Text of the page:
R. v. Malmo-Levine; R.v. Caine

Upholding opinion:
pp 3: Even if the "harm principle" relied upon by the appellants could be characterized as a legal principle, it does not meet the other requirements. First, there is no sufficient consensus that the harm principle is vital or fundamental to our societal notion of criminal justice. While the presence of harm to others may justify legislative action under the criminal law power, the absence of proven harm does not create an unqualified s.7 barrier to legislative action. Nor is there any consensus that the distinction between harm to others and harm to self is of controlling importance. Finally, the harm principle is not a measurable standard against which to measure deprivation of life, liberty or security of the person.

Pp 5: A criminal law that is shown to be arbitrary or irrational will infringe s. 7.However, in light of the state interest in the avoidance of harm to its citizens; the prohibition on marijuana possession is neither arbitrary nor irrational. Marijuana is a psychoactive drug "whose use causes alteration of mental function", according to the trial judge in C's case. This alteration creates a potential harm to others when the user engages in driving, flying and other activities involving complex machinery. Chronic users may suffer serious health problems. Vulnerable groups are at particular risk, including adolescence with a history of poor school performance, pregnant women and persons with pre existing conditions such as cardiovascular diseases, respiratory diseases, schizophrenia or other drug dependencies. These findings of fact disclose a sufficient state interest to support parliaments intervention should parliament decide that it is wise to continue to intervene, subject to a constitutional of gross disproportionality. While parliament has addressed some of the harmful conduct elsewhere in the criminal code, one type of legal control to prevent harm does not logically oust other potential forms of legal control, subject as always to the limitation of gross disproportionality. Moreover parliaments decision to move in one area of public health and safety without at the same time moving in other areas (e.g. alcohol and tobacco) is not, on that account alone, arbitrary or irrational.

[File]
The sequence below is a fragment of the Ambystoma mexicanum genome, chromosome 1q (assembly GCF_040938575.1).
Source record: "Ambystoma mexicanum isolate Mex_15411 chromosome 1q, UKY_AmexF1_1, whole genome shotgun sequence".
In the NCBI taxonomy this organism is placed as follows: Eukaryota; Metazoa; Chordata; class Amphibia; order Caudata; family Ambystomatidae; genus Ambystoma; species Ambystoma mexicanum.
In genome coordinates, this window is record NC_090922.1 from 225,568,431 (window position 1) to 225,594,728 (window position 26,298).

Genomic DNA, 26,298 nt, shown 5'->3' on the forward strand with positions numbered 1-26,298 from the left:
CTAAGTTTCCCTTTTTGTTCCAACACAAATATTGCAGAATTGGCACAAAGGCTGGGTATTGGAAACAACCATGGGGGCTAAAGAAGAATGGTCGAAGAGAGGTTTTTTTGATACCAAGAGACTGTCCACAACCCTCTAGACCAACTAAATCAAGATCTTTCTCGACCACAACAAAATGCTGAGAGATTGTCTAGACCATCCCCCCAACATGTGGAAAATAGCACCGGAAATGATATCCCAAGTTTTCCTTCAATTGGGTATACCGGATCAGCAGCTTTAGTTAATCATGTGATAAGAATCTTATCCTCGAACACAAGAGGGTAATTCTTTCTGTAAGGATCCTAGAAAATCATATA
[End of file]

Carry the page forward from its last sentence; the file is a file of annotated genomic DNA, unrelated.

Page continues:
Dissenting opinion